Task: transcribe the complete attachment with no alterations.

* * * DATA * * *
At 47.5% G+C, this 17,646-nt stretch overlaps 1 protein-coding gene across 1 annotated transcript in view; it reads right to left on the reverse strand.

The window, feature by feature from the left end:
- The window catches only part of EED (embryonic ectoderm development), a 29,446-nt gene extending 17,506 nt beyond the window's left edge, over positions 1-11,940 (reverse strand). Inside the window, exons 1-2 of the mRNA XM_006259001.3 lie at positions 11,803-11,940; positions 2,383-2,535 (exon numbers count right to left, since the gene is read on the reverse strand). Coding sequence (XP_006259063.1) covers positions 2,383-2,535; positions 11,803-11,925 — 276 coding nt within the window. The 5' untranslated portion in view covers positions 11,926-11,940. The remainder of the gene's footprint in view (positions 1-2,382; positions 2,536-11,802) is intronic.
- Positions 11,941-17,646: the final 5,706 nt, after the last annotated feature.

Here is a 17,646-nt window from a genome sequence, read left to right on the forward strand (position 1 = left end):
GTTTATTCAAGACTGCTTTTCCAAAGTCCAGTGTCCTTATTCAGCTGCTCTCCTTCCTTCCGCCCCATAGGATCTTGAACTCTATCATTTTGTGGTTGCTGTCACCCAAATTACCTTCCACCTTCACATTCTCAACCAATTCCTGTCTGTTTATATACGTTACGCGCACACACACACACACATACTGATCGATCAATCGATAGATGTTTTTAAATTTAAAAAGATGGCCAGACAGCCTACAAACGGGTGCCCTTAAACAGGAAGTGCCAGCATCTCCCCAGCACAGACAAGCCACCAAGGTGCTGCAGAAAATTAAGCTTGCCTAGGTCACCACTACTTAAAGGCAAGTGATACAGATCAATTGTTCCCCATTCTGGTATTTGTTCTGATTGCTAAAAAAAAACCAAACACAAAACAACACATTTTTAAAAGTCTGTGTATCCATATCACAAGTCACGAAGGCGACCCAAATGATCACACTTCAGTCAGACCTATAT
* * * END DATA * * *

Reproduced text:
At 47.5% G+C, this 17,646-nt stretch overlaps 1 protein-coding gene across 1 annotated transcript in view; it reads right to left on the reverse strand.

The window, feature by feature from the left end:
- The window catches only part of EED (embryonic ectoderm development), a 29,446-nt gene extending 17,506 nt beyond the window's left edge, over positions 1-11,940 (reverse strand). Inside the window, exons 1-2 of the mRNA XM_006259001.3 lie at positions 11,803-11,940; positions 2,383-2,535 (exon numbers count right to left, since the gene is read on the reverse strand). Coding sequence (XP_006259063.1) covers positions 2,383-2,535; positions 11,803-11,925 — 276 coding nt within the window. The 5' untranslated portion in view covers positions 11,926-11,940. The remainder of the gene's footprint in view (positions 1-2,382; positions 2,536-11,802) is intronic.
- Positions 11,941-17,646: the final 5,706 nt, after the last annotated feature.

Here is a 17,646-nt window from a genome sequence, read left to right on the forward strand (position 1 = left end):
GTTTATTCAAGACTGCTTTTCCAAAGTCCAGTGTCCTTATTCAGCTGCTCTCCTTCCTTCCGCCCCATAGGATCTTGAACTCTATCATTTTGTGGTTGCTGTCACCCAAATTACCTTCCACCTTCACATTCTCAACCAATTCCTGTCTGTTTATATACGTTACGCGCACACACACACACACATACTGATCGATCAATCGATAGATGTTTTTAAATTTAAAAAGATGGCCAGACAGCCTACAAACGGGTGCCCTTAAACAGGAAGTGCCAGCATCTCCCCAGCACAGACAAGCCACCAAGGTGCTGCAGAAAATTAAGCTTGCCTAGGTCACCACTACTTAAAGGCAAGTGATACAGATCAATTGTTCCCCATTCTGGTATTTGTTCTGATTGCTAAAAAAAAACCAAACACAAAACAACACATTTTTAAAAGTCTGTGTATCCATATCACAAGTCACGAAGGCGACCCAAATGATCACACTTCAGTCAGACCTATAT